Austria. While the patronymic and metronymic surnames, which are derived from the name of the father and mother respectively, are the most common form of a hereditary surname in Germany, occupational surnames also emerged during the late Middle Ages. Many people, such as the Browsse family, adopted the name of their occupation as their surname. However, an occupational name did not become a hereditary surname until the office or type of employment became hereditary. The surname Browsse was an occupational name for a worker at a brewery.
Early Origins of the Browsse family
Austria, where the name Braus came from humble beginnings but gained a significant reputation for its contribution to the emerging mediaeval society. It later became more prominent as many branches of the same house acquired estates in new areas which, combined with their great contributions to society, succeeded in elevating their social status.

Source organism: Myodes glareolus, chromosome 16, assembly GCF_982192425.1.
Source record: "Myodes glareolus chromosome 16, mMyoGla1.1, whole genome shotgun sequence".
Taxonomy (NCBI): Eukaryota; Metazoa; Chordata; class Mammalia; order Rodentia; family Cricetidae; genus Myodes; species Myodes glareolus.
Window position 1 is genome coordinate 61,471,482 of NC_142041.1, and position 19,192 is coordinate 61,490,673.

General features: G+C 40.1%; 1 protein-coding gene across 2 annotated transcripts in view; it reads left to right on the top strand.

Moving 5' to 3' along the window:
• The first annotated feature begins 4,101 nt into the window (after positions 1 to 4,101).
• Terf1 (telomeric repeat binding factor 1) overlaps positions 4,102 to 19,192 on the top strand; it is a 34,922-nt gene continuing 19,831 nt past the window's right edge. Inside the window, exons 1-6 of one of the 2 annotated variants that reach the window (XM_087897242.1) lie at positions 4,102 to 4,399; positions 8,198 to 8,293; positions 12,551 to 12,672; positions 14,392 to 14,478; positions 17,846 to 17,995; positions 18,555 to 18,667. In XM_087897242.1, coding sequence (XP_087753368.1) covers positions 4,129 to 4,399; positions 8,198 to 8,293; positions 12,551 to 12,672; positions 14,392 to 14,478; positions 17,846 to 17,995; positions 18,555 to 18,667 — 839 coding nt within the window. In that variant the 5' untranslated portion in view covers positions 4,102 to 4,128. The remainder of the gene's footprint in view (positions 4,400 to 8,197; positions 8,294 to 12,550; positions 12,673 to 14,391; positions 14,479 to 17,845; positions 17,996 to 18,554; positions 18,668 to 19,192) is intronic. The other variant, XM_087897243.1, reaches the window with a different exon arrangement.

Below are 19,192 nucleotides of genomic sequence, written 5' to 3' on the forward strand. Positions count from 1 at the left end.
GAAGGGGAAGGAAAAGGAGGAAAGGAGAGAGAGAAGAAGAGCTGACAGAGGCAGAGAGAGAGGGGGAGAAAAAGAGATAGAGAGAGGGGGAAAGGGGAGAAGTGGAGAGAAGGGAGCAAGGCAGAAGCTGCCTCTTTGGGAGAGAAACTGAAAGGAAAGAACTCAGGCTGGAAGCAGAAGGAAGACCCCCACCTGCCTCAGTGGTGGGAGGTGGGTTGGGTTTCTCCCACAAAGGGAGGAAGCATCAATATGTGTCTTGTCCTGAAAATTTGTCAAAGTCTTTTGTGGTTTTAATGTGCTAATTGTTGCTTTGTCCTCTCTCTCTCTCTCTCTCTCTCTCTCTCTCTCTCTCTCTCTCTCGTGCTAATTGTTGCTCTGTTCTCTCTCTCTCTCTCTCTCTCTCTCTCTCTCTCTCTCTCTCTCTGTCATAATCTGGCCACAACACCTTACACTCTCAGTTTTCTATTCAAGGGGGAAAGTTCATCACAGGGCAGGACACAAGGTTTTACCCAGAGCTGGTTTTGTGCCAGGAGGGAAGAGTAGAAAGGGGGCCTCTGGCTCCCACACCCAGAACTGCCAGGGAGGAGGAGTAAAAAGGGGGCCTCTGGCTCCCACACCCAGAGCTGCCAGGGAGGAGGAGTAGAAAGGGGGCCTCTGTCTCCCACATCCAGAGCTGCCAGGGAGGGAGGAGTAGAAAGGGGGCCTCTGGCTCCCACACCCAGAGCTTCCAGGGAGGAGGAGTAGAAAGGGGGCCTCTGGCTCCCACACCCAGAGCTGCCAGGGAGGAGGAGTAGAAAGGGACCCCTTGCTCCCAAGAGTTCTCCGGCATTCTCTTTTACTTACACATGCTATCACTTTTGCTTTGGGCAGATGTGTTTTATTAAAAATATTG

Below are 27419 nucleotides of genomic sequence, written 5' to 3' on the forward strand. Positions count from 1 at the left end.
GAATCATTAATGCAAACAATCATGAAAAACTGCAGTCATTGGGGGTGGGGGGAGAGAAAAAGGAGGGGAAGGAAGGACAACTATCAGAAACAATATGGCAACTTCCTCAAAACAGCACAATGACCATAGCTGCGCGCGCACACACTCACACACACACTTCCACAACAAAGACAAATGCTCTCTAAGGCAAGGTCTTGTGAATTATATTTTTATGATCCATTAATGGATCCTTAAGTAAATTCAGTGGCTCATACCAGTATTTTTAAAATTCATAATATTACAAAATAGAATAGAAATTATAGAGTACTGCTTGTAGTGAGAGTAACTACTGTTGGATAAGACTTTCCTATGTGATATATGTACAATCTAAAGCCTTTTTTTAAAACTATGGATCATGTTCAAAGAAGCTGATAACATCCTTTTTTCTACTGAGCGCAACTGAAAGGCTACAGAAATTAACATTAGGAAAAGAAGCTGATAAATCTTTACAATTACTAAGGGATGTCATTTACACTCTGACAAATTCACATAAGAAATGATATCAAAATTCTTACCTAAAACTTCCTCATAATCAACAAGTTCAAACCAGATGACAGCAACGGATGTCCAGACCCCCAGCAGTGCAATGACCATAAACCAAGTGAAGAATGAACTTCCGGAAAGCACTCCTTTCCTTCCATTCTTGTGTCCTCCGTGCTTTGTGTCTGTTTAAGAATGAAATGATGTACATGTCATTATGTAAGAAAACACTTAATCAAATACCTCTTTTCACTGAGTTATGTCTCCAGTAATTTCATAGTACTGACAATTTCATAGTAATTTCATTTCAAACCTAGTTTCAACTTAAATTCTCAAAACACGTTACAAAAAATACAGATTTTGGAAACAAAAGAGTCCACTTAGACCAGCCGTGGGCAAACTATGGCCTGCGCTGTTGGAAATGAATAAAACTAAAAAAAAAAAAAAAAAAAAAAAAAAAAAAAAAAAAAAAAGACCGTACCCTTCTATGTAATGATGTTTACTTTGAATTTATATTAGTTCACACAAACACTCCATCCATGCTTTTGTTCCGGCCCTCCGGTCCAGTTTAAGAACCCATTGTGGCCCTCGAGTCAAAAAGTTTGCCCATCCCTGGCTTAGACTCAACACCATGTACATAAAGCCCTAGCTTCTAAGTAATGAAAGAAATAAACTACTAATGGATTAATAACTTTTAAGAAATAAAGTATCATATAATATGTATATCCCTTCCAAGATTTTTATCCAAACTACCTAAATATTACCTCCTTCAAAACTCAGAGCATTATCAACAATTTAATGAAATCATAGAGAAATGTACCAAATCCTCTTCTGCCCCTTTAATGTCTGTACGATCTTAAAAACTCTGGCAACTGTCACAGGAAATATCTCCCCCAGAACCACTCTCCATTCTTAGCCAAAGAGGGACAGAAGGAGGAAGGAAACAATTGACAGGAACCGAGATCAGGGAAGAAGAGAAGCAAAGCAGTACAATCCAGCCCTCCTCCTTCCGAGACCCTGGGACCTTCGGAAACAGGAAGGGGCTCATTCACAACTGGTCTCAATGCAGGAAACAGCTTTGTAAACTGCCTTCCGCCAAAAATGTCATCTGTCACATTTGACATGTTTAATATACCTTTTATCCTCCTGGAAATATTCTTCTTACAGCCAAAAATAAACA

Early History of the Browsse family
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Browsse Spelling Variations
Early Notables of the Browsse family (pre 1700)
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Migration of the Browsse family to the New World and Oceana
After the First World War, Austria became a republic. The Treaty of Versailles broke up the empire in 1919 and many of the Sudeten Germans were incorporated into the new nation of Czechoslovakia. In the 20th century, many Austrians migrated to other parts of Germany or Europe, as well as to North America. In the United States, the majority of settlers landed in Philadelphia, and moved on to Ohio, Texas, Illinois, California, New York, and Maryland. Many German settlers also migrated to Canada, particularly Ontario and the Prairies. Amongst the settlers in North America with this distinguished name Browsse were Hans Jacob Brauss, who arrived in Philadelphia in 1738; Peter Brauchs who was recorded in Pennsylvania in 1749; Andreas Brauss landed there in 1752; Michael Braucher who arrived in Pennsylvania in 1765.
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